ENISA : The importance of cryptography for the digital society
December 2016 by ENISA
Following the Council meeting on 8th and 9th December 2016 in Brussels, ENISA’s paper gives an overview into aspects around the current debate on encryption, while highlighting the Agency’s key messages and views on the topic.
Within the context of proposals to weakening encryption to facilitate the work of law enforcement, ENISA outlines in seven key messages, the challenges which result from such an act, lowering trust in online services and the smooth implementation of the Digital Dingle Market and EU industry. In the paper it is identified that weakening encryption can affect other aspects of cryptology, and a cost benefit analysis should be deployed prior to any legislation put forward.
ENISA sees that:
The use of backdoors in cryptography is not a solution, as existing legitimate users are put at risk by the very existence of backdoors.
Backdoors do not address the challenge of accessing of decrypting material, because criminals can already develop and use their own cryptographic tools. Furthermore, new technologies are now being deployed making lawful interception in a timely manner very difficult.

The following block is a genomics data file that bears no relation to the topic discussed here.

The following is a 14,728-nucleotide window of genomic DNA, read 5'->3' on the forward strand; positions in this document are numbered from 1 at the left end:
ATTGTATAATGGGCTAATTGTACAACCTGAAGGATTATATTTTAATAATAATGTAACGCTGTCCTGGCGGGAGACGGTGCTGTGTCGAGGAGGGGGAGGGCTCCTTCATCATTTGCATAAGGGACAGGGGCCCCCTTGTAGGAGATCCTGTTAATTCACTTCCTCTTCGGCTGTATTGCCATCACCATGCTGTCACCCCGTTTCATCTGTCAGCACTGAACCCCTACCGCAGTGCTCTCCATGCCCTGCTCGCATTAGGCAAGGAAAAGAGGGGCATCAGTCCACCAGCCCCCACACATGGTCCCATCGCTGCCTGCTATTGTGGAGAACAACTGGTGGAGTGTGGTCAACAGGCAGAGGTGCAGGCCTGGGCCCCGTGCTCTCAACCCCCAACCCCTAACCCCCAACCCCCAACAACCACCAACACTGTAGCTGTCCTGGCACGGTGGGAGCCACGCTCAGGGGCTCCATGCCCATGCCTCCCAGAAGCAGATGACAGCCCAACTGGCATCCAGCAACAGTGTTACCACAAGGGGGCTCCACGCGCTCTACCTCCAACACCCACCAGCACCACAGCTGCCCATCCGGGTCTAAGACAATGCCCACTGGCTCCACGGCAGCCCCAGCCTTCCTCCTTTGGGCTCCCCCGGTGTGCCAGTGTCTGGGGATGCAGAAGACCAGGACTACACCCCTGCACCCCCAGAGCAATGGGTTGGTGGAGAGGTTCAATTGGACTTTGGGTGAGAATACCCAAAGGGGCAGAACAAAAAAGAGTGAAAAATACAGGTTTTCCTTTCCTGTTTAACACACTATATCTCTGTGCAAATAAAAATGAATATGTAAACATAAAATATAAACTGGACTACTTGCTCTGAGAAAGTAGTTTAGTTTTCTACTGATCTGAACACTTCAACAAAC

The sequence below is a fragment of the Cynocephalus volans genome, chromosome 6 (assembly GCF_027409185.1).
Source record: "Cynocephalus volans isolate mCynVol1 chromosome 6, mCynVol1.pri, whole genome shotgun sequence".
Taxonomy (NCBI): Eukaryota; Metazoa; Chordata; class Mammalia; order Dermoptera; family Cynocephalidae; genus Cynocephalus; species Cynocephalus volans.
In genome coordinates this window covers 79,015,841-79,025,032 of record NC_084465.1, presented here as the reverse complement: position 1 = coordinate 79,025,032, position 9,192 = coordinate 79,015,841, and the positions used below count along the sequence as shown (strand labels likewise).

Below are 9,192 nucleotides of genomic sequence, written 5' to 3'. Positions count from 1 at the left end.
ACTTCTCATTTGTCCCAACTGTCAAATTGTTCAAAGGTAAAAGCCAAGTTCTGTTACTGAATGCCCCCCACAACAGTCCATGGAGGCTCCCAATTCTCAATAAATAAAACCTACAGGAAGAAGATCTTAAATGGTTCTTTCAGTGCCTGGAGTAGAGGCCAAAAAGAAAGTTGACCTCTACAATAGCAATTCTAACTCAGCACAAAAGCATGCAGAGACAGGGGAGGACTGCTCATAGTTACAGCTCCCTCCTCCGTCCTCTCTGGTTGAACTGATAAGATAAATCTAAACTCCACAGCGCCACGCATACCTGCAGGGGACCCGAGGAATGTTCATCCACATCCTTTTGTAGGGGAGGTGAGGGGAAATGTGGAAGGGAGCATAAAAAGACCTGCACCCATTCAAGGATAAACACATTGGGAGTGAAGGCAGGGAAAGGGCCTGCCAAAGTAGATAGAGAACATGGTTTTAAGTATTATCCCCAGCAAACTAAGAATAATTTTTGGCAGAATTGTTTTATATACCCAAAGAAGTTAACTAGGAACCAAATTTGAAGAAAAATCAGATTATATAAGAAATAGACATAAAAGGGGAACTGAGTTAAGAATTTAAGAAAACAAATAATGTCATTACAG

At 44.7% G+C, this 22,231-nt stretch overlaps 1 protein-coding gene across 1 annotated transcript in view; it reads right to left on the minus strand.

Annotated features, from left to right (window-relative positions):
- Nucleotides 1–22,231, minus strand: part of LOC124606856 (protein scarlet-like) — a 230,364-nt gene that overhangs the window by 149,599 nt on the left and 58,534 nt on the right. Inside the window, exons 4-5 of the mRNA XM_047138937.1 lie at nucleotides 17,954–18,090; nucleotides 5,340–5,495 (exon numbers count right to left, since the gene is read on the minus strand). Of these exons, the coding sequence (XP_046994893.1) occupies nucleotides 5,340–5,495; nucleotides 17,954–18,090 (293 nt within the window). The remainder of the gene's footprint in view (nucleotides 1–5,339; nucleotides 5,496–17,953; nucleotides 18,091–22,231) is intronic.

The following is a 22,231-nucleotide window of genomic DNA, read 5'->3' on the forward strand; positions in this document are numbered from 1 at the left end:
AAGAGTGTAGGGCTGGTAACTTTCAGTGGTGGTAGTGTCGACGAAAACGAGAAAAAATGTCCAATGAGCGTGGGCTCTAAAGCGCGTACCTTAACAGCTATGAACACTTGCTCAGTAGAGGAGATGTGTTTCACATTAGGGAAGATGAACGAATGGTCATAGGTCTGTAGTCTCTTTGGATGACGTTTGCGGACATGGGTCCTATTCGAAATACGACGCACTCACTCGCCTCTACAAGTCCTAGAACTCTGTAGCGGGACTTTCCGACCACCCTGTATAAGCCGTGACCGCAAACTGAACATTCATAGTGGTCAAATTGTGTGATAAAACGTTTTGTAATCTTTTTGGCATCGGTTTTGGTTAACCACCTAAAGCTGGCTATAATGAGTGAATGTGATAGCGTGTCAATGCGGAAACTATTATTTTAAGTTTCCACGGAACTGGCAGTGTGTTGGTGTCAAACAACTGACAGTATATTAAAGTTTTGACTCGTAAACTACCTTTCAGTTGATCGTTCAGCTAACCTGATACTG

Judicial oversight may not be a perfect solution; as different interpretations of the legislation may occur.
Law enforcement solutions need to be identified without the use of backdoors and key escrow. It is very difficult to restrict technical innovation using legislation.
History has shown that technology beats legislation, and criminals are best placed to capitalise on this opportunity.
The perception that backdoors and key escrow exist, can potentially affect and undermine the aspirations for a fully embraced Digital Society in Europe.
History has shown that legal controls are not always successful, and may harm and inhibit innovation, as seen with previous US experience.
ENISA collaborates closely with Europol, with the development of an expert working group on the topic, discussing on technical options to meet the needs of law enforcement while advocating the need to maintain strong encryption.
ENISA’s latest opinion paper is available online